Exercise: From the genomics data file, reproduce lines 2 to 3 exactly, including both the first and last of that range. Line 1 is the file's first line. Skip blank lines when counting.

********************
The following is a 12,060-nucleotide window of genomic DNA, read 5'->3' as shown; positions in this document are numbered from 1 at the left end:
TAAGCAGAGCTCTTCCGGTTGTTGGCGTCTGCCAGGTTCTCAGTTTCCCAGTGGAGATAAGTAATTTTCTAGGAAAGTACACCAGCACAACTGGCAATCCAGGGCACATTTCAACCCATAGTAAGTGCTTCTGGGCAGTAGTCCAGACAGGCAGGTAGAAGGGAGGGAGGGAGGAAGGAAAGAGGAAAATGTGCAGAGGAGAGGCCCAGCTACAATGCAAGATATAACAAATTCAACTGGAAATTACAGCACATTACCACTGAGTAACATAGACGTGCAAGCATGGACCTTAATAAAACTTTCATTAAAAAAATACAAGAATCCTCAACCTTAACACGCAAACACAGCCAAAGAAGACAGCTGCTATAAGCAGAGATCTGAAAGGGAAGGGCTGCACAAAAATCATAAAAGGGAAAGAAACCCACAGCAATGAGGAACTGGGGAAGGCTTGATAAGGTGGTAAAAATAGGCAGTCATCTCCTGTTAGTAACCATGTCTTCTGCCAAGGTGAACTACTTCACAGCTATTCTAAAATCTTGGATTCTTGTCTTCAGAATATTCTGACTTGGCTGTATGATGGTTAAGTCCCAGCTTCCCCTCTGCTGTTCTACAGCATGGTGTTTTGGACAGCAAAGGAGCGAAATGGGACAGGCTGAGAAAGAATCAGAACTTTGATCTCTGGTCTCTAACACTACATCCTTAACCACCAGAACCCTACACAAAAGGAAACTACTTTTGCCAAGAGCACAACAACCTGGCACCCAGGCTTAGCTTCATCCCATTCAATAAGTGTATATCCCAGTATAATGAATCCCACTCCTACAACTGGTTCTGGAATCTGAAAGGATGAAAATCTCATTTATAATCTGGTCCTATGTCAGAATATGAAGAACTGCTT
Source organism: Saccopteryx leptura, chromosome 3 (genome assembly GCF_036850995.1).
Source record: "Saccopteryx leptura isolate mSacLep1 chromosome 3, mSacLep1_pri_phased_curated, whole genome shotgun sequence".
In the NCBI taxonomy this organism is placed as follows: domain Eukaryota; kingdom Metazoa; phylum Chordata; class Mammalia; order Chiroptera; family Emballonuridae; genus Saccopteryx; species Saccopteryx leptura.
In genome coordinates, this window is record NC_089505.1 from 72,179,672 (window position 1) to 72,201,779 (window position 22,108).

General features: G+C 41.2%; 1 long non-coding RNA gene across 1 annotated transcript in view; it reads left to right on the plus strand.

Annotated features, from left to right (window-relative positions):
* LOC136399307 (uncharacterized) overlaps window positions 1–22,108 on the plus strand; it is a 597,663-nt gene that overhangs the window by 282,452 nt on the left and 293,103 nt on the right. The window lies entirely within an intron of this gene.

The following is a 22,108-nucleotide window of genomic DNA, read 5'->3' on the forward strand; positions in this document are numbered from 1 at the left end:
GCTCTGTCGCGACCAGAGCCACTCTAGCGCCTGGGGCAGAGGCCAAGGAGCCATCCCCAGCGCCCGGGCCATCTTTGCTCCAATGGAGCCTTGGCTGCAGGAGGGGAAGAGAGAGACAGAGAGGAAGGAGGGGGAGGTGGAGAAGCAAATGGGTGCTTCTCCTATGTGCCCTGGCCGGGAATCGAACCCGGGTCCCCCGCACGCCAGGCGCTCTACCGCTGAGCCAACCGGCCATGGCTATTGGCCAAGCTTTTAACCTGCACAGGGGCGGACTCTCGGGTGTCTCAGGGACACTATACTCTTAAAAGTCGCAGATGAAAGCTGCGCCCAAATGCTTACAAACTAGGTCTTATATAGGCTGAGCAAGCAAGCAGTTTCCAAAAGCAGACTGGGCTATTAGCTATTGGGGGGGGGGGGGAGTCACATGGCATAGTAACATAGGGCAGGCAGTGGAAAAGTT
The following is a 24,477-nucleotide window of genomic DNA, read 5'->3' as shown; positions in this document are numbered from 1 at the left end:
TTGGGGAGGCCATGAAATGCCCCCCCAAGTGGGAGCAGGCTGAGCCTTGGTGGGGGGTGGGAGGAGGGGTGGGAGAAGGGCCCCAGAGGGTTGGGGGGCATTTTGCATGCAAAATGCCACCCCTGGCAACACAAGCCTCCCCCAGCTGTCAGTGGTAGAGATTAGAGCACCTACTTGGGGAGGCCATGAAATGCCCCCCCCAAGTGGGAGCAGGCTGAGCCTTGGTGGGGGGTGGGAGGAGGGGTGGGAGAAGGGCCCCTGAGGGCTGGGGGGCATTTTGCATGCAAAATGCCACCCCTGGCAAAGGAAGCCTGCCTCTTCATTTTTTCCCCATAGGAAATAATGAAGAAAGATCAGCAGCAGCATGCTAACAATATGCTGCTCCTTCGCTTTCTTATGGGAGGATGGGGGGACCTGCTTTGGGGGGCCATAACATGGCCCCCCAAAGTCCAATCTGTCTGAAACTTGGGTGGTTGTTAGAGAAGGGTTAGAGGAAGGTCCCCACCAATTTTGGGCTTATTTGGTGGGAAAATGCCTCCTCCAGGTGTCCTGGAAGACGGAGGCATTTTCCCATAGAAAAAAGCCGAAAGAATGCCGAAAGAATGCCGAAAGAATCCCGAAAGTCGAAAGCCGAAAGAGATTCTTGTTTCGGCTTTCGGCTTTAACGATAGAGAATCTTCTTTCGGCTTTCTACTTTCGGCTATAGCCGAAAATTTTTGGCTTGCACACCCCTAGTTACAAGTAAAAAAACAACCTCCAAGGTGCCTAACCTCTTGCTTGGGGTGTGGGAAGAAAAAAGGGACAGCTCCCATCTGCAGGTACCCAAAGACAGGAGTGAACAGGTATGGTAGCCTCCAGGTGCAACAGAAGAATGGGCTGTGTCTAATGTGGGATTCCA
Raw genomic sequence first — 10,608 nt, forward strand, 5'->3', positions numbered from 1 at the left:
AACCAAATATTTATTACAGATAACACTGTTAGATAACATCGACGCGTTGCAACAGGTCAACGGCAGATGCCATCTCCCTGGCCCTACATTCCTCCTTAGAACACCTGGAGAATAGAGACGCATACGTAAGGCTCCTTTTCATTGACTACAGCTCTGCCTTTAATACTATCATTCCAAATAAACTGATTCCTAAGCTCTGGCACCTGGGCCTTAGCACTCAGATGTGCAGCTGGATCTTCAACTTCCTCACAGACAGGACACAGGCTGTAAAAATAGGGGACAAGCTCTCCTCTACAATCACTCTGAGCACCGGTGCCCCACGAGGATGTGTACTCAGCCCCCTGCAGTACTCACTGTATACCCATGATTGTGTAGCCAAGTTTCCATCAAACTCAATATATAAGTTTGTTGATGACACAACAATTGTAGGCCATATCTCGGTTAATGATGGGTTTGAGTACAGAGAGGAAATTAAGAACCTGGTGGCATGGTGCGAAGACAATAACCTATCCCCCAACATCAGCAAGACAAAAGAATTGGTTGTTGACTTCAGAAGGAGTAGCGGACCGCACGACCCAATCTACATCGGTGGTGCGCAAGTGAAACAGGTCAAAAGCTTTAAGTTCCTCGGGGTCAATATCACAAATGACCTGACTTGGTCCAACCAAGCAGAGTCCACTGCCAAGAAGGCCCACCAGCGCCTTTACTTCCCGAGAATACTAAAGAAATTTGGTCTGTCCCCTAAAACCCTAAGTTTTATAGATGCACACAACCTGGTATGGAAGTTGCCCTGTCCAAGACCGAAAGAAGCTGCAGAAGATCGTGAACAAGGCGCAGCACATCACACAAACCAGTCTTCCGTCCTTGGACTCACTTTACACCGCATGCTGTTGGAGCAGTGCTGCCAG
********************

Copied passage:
TAAGCAGAGCTCTTCCGGTTGTTGGCGTCTGCCAGGTTCTCAGTTTCCCAGTGGAGATAAGTAATTTTCTAGGAAAGTACACCAGCACAACTGGCAATCCAGGGCACATTTCAACCCATAGTAAGTGCTTCTGGGCAGTAGTCCAGACAGGCAGGTAGAAGGGAGGGAGGGAGGAAGGAAAGAGGAAAATGTGCAGAGGAGAGGCCCAGCTACAATGCAAGATATAACAAATTCAACTGGAAATTACAGCACATTACCACTGAGTAACATAGACGTGCAAGCATGGACCTTAATAAAACTTTCATTAAAAAAATACAAGAATCCTCAACCTTAACACGCAAACACAGCCAAAGAAGACAGCTGCTATAAGCAGAGATCTGAAAGGGAAGGGCTGCACAAAAATCATAAAAGGGAAAGAAACCCACAGCAATGAGGAACTGGGGAAGGCTTGATAAGGTGGTAAAAATAGGCAGTCATCTCCTGTTAGTAACCATGTCTTCTGCCAAGGTGAACTACTTCACAGCTATTCTAAAATCTTGGATTCTTGTCTTCAGAATATTCTGACTTGGCTGTATGATGGTTAAGTCCCAGCTTCCCCTCTGCTGTTCTACAGCATGGTGTTTTGGACAGCAAAGGAGCGAAATGGGACAGGCTGAGAAAGAATCAGAACTTTGATCTCTGGTCTCTAACACTACATCCTTAACCACCAGAACCCTACACAAAAGGAAACTACTTTTGCCAAGAGCACAACAACCTGGCACCCAGGCTTAGCTTCATCCCATTCAATAAGTGTATATCCCAGTATAATGAATCCCACTCCTACAACTGGTTCTGGAATCTGAAAGGATGAAAATCTCATTTATAATCTGGTCCTATGTCAGAATATGAAGAACTGCTT
Source organism: Saccopteryx leptura, chromosome 3 (genome assembly GCF_036850995.1).